The Second Machine Age is a good example highlighting just how much technology has and will continue to impact our daily lives, but it also points to the necessity to optimize the interaction with humans. This will require an interdisciplinary approach to development, blending insights from everything from psychology to engineering to mathematics to optimize the human experience and capabilities. This also bleeds over into organizational culture as well, which remains stuck in mid-20th-century frameworks. This is evolving and varies greatly by sector, but in areas like tech, these interactions will continue to enable remote, distributed teams, impacting work-life balance if for no other reason than shortening commuting times, which over time will greatly impact demographic trends. Within the workplace, there is increasing focus on the use of both interface design to augment human capabilities, crafting much more interactive and intuitive capabilities that previously were inaccessible to most users. As for the latest hype, many point to vocal recognition, specifically with a rise in studies and application in the realm of bots. Many view this as a huge time saver and aggregator, while others deem it to be the latest paradigm shift that may not live up to expectations. It’s still way too early to tell, but it definitely is worth keeping an eye on.
Interestingly, there also is research pointing to humans having greater trust in their computers than in humans, which can lend credence to a future where everyone stares at screens even more than they do today. Conversely, this also could show greater hope that human-computer interaction can improve safety and limit human error in anything from data analysis to car crashes. But again, much of this still requires those aspects that humans do best—critical thinking and interpretation, qualitative analysis and contextualization—while leaving the arduous data munging and rote processes to the machines. A great example of this was an analysis done on Tweets during Hurricane Sandy. If responders had focused solely on an algorithm of the data, it would have seemed that Manhattan was the center of gravity due to the population center and continued access to power. Those places needing the most help were the missing data, and so context will always matter when it comes to these big data solutions.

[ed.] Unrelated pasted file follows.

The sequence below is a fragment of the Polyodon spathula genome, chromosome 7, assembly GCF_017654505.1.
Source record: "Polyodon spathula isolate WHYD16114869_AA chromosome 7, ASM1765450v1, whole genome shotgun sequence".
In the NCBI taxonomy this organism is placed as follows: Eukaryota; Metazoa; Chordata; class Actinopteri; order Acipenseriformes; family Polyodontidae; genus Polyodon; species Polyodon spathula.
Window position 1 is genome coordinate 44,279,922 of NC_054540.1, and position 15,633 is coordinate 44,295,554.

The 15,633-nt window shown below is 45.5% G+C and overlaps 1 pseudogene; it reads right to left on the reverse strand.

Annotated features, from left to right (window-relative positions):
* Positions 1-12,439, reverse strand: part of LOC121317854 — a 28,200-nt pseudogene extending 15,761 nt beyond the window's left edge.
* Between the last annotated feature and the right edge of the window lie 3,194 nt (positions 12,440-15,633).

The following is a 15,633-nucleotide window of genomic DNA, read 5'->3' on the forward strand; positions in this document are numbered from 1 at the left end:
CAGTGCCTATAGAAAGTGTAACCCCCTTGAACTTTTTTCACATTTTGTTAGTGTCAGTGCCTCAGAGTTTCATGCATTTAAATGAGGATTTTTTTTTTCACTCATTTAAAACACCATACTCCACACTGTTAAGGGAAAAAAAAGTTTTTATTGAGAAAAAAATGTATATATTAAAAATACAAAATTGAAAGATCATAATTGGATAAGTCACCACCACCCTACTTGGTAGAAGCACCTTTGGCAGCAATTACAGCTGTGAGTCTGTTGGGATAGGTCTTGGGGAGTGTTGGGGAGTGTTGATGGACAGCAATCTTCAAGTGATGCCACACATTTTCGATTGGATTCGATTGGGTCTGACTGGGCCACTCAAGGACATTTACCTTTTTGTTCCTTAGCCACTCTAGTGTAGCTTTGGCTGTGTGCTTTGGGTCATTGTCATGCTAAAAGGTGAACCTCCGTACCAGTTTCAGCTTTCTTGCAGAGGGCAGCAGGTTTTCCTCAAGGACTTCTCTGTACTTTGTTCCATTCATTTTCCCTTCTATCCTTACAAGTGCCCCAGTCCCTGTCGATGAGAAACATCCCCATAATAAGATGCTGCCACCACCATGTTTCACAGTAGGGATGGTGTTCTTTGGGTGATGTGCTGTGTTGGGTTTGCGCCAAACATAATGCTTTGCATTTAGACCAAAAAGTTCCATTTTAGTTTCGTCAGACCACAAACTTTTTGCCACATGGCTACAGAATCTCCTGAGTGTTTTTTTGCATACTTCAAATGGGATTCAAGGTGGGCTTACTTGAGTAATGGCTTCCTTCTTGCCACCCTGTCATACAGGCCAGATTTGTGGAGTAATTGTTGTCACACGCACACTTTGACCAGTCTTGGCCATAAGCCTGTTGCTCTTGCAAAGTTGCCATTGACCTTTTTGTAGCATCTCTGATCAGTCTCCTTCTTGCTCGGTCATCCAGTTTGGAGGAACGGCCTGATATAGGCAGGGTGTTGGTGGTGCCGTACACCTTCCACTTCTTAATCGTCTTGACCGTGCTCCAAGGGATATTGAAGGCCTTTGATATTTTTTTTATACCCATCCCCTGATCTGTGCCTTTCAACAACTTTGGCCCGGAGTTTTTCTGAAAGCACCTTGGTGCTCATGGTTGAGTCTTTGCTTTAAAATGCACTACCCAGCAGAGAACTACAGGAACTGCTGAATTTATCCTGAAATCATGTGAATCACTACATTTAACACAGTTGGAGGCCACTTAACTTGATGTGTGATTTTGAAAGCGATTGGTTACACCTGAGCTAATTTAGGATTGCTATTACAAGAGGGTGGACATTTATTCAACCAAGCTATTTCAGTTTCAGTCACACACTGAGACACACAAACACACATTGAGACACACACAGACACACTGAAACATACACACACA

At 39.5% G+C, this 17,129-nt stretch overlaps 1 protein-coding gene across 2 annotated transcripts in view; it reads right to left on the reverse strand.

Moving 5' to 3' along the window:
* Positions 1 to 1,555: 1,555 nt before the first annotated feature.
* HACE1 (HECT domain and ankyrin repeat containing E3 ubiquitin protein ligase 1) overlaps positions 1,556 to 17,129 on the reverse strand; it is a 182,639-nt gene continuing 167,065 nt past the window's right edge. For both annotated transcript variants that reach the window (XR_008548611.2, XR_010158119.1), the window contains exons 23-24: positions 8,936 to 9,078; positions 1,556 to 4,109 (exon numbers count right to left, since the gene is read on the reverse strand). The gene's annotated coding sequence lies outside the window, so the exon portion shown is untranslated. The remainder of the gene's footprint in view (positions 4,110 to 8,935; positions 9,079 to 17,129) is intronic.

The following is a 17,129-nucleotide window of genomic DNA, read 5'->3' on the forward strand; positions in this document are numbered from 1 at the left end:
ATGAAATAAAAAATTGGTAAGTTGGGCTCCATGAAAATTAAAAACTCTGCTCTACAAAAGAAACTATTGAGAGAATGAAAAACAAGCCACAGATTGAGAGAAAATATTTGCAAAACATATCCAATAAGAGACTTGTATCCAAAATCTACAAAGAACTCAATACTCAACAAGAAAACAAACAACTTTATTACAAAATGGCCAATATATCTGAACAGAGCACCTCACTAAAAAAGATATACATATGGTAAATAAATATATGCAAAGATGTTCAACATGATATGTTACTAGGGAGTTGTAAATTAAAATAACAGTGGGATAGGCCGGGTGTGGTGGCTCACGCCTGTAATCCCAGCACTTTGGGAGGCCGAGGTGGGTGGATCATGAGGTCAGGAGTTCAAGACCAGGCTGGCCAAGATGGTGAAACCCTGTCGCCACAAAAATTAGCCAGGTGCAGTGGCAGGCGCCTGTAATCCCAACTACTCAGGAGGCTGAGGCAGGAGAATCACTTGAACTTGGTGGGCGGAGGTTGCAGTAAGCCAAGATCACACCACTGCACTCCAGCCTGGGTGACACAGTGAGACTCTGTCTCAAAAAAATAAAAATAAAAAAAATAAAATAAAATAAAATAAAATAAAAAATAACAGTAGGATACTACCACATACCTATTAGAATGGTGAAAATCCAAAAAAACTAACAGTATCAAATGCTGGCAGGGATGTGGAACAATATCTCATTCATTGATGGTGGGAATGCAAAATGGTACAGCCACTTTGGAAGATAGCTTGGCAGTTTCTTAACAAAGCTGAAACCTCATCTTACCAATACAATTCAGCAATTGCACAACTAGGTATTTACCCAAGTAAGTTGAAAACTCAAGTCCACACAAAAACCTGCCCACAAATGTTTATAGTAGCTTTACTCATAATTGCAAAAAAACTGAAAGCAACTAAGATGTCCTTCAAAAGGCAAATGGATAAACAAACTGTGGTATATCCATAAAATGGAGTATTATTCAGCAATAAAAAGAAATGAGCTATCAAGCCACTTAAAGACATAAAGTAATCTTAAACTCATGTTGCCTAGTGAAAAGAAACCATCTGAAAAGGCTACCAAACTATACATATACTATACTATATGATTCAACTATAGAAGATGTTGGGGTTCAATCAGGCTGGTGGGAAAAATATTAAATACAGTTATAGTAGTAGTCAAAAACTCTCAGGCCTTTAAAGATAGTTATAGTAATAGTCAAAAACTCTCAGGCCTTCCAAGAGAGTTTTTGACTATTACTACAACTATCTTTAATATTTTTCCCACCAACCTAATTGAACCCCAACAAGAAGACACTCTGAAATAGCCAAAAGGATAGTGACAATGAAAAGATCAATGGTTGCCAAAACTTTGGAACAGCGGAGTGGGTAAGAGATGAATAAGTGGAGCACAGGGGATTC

3. How can social scientists help with an organization's overall security strategy?
Social scientists—regardless of their discipline—adopt a very human-centric yet scientifically-driven view. Security largely adopts the opposite perspective and is very much focused on technology. As many studies point out, human-centric vulnerabilities remain the most challenging for organizations. Social scientists can help organizations harden their human defenses against the risks of many of the clickbait approaches, such as spear phishing, adware, ransomware and so forth. Many of the social network analysis models are also useful for insider threat detection. In addition, those with an international relations background are expertly positioned to inform organizations about the security threat landscape and shape risk assessments, while also helping organizations understand why they might be targets and what kind of external/global events should garner heightened vigilance. These kinds of positions are becoming more common at some of the major tech companies.